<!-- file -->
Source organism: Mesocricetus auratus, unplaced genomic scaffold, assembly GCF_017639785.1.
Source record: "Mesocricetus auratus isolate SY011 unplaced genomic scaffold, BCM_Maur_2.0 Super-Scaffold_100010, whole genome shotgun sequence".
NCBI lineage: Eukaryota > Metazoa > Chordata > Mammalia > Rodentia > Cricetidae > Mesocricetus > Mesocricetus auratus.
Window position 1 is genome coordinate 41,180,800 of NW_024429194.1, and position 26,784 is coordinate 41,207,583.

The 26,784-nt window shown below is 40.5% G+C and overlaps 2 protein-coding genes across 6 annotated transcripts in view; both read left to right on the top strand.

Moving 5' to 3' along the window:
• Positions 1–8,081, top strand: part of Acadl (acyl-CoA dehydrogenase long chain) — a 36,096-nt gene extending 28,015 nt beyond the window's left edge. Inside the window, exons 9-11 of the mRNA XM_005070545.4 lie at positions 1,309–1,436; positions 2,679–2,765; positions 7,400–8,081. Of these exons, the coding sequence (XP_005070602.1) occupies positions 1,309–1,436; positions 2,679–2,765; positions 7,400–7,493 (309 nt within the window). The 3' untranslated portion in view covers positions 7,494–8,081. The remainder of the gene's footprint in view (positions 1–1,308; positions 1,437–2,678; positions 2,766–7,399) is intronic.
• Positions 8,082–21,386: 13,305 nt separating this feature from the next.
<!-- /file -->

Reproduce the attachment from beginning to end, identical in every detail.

Source organism: Mesocricetus auratus, unplaced genomic scaffold, assembly GCF_017639785.1.
Source record: "Mesocricetus auratus isolate SY011 unplaced genomic scaffold, BCM_Maur_2.0 Super-Scaffold_100010, whole genome shotgun sequence".
NCBI lineage: Eukaryota > Metazoa > Chordata > Mammalia > Rodentia > Cricetidae > Mesocricetus > Mesocricetus auratus.
Window position 1 is genome coordinate 41,180,800 of NW_024429194.1, and position 26,784 is coordinate 41,207,583.

The 26,784-nt window shown below is 40.5% G+C and overlaps 2 protein-coding genes across 6 annotated transcripts in view; both read left to right on the top strand.

Moving 5' to 3' along the window:
• Positions 1–8,081, top strand: part of Acadl (acyl-CoA dehydrogenase long chain) — a 36,096-nt gene extending 28,015 nt beyond the window's left edge. Inside the window, exons 9-11 of the mRNA XM_005070545.4 lie at positions 1,309–1,436; positions 2,679–2,765; positions 7,400–8,081. Of these exons, the coding sequence (XP_005070602.1) occupies positions 1,309–1,436; positions 2,679–2,765; positions 7,400–7,493 (309 nt within the window). The 3' untranslated portion in view covers positions 7,494–8,081. The remainder of the gene's footprint in view (positions 1–1,308; positions 1,437–2,678; positions 2,766–7,399) is intronic.
• Positions 8,082–21,386: 13,305 nt separating this feature from the next.